Pygrunn: from code to config and back again - Jasper SpaansΒΆ

Tags: python, pygrunn

(One of my summaries of the one-day 2016 PyGrunn conference).

Jasper works at Fox IT, one of the programs he works on is DetACT, a fraud detection tool for online banking. The technical summary would be something like “spamassassin and wireshark for internet traffic”.

  • Wireshark-like: DetACT intercepts online bank traffic and feeds it to a rule engine that ought to detect fraud. The rule engine is the one that needs to be configured.
  • Spamassassin-like: rules with weights. If a transaction gets too many “points”, it is marked as suspect. Just like spam detection in emails.

In the beginning of the tool, the rules were in the code itself. But as more and more rules and exceptions got added, maintaining it became a lot of work. And deploying takes a while as you need code review, automatic acceptance systems, customer approval, etc.

From code to config: they rewrote the rule engine from start to work based on a configuration. (Even though Joel Spolsky says totally rewriting your code is the single worst mistake you can make). They went 2x over budget. That’s what you get when rewriting completely....

The initial test with hand-written json config files went OK, so they went to step two: make the configuration editable in a web interface. Including config syntax validation. Including mandatory runtime performance evaluation. The advantage: they could deploy new rules much faster than when the rules were inside the source code.

Then... they did a performance test at a customer.... It was 10x slower than the old code. They didn’t have enough hardware to run it. (It needs to run on real hardware instead of in the cloud as it is very very sensitive data).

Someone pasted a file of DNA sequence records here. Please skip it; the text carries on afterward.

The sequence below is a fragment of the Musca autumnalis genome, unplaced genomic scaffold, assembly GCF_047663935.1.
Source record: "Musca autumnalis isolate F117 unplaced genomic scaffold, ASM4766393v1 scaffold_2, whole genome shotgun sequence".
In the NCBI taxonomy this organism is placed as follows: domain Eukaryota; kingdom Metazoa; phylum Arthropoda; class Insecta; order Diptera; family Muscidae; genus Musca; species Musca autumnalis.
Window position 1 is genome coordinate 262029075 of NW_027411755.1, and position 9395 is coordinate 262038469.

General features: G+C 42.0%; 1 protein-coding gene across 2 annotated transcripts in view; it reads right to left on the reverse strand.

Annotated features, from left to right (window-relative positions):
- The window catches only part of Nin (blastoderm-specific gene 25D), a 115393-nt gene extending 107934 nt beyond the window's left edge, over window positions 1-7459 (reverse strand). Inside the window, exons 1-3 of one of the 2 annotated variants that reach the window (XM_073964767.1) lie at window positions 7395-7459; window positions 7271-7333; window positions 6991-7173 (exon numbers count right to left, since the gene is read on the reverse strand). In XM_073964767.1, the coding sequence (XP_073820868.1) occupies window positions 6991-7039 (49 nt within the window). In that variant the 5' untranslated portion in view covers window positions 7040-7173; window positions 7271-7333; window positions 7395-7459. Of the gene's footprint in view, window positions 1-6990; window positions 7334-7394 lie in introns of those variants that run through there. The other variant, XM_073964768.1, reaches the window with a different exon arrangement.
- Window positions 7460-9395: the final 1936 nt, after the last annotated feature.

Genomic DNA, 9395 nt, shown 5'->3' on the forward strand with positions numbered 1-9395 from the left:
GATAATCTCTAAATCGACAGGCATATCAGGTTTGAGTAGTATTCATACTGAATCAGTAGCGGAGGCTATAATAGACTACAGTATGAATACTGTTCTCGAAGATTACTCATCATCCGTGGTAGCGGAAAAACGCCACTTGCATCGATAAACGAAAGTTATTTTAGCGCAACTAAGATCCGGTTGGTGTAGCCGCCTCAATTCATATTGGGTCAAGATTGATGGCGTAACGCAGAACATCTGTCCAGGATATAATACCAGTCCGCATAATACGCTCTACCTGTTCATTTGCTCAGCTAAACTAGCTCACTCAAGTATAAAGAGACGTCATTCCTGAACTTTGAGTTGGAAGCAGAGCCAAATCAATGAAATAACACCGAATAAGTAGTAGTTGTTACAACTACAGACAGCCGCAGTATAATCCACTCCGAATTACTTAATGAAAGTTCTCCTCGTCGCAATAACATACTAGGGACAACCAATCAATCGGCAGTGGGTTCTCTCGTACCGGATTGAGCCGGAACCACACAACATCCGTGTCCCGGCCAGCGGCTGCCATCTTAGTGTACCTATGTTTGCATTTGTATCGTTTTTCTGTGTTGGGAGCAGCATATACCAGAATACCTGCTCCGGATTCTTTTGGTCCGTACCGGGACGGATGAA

They fired up the profiler and discovered that only 30% of the time is spend on the actual rules, the other 70% is bookkeeping and overhead.

In the end they had the idea to generate python code from the configuration. They tried it. The generated code is ugly, but it works and it is fast. A 3x improvement. Fine, but not a factor of 10, yet.

They tried converting the config to AST (python’s Abstract Syntax Tree) instead of to actual python code. Every block was turned into an AST and then combined based on the config. This is then optimized (which you can do with an AST) before generating python code again.

This was fast enough!

Some lesons learned:

  • Joel Spolsky is right. You should not rewrite your software completely. If you do it, do it in very small chunks.
  • Write readable and correct code first. Then benchmark and profile
  • Have someone on your team who knows about compiler construction if you want to solve these kinds of problems.
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My name is Reinout van Rees and I work a lot with Python (programming language) and Django (website framework). I live in The Netherlands and I'm happily married to Annie van Rees-Kooiman.

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